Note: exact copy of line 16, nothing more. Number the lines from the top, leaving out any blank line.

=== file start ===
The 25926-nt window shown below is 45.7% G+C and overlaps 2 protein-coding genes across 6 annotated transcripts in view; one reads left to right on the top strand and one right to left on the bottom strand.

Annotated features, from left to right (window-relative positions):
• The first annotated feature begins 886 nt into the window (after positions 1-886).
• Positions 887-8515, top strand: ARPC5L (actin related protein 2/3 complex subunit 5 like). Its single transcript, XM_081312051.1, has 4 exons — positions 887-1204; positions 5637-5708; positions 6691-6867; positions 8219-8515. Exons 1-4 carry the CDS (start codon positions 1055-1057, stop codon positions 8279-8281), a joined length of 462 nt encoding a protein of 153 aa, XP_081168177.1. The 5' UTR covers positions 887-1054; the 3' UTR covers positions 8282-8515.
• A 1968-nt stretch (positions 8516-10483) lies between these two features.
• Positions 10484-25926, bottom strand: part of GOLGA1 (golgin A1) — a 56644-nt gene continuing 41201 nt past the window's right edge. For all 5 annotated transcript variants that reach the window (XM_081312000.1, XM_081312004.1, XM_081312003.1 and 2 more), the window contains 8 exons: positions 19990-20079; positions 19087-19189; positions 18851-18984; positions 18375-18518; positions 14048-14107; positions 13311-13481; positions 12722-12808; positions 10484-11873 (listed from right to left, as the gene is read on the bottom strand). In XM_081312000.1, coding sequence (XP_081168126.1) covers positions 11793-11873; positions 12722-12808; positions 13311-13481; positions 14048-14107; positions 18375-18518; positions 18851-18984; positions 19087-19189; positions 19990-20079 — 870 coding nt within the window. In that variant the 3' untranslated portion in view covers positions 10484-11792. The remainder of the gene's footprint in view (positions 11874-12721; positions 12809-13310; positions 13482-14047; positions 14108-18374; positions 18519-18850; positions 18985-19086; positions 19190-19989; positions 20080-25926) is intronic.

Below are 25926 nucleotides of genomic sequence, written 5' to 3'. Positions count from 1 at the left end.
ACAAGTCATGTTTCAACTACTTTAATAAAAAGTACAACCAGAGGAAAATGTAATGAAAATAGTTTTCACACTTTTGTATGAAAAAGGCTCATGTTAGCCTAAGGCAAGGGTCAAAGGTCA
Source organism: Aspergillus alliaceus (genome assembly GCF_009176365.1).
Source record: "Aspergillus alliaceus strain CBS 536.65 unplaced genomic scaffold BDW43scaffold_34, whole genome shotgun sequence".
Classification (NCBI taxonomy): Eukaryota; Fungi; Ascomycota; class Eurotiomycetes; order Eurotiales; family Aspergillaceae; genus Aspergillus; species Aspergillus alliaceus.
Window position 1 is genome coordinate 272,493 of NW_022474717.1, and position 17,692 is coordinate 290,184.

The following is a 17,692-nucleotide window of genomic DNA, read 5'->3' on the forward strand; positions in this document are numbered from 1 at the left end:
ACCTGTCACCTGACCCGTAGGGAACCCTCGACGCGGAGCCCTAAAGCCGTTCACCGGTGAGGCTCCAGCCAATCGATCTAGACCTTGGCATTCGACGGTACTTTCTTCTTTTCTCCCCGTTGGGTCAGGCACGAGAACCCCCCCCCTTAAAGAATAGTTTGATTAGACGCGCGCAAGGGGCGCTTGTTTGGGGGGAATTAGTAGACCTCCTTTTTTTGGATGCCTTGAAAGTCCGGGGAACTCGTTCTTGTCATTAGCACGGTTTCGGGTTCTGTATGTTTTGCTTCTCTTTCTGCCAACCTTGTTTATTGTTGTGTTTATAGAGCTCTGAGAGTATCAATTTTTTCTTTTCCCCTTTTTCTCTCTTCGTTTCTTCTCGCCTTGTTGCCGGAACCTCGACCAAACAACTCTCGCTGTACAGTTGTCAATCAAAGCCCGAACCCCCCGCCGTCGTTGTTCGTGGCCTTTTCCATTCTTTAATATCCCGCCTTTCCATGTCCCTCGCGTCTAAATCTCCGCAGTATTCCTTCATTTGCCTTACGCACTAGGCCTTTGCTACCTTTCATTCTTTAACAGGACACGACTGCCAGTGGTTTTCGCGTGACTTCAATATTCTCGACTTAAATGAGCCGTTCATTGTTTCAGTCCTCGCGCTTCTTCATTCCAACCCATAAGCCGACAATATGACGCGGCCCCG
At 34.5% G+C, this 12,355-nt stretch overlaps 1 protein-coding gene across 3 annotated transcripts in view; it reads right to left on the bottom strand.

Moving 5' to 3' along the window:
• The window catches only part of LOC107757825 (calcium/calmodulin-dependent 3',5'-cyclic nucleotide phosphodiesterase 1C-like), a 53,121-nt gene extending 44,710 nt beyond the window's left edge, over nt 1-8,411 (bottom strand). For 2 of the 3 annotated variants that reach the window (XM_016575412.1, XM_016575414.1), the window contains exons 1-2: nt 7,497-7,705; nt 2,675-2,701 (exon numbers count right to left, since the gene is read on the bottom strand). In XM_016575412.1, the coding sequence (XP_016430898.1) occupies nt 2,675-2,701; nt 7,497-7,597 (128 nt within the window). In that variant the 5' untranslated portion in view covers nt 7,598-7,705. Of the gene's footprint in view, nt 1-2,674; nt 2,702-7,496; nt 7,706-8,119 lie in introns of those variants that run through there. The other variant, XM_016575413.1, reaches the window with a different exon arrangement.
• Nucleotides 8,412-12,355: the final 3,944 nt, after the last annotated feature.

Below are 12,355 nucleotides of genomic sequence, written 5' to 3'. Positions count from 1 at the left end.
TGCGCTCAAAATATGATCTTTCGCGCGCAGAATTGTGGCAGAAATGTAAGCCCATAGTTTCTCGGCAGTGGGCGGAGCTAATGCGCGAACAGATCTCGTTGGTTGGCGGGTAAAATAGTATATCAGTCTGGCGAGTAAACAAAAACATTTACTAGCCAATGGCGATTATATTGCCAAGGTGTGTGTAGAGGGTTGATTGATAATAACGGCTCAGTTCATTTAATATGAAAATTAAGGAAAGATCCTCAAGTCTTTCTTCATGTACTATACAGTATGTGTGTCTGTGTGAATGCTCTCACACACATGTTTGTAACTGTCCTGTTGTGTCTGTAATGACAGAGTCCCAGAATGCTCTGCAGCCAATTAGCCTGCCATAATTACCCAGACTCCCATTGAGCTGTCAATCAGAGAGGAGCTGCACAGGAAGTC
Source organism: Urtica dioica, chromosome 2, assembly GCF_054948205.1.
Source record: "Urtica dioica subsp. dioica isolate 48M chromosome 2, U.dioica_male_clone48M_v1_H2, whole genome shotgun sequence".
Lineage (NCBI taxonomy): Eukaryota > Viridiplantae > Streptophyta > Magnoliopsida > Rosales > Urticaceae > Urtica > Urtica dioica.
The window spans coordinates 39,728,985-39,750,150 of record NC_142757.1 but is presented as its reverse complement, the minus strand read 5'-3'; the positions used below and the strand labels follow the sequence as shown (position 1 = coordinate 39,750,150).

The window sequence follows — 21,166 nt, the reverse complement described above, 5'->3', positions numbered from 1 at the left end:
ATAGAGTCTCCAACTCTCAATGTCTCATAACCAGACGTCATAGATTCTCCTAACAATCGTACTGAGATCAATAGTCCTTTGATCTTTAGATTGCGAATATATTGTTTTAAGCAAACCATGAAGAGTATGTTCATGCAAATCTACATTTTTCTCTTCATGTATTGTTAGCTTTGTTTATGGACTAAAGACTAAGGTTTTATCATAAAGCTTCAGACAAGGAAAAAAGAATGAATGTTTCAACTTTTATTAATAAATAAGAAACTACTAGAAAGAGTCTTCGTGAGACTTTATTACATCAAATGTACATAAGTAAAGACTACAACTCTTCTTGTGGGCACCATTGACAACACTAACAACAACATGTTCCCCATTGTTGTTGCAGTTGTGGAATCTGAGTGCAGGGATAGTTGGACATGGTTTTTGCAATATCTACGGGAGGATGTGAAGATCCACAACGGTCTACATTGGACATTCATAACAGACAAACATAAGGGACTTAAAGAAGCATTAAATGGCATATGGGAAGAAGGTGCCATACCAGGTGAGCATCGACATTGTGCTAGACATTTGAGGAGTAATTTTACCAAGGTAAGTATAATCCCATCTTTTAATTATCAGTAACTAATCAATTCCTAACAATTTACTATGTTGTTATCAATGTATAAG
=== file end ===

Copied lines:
Moving 5' to 3' along the window: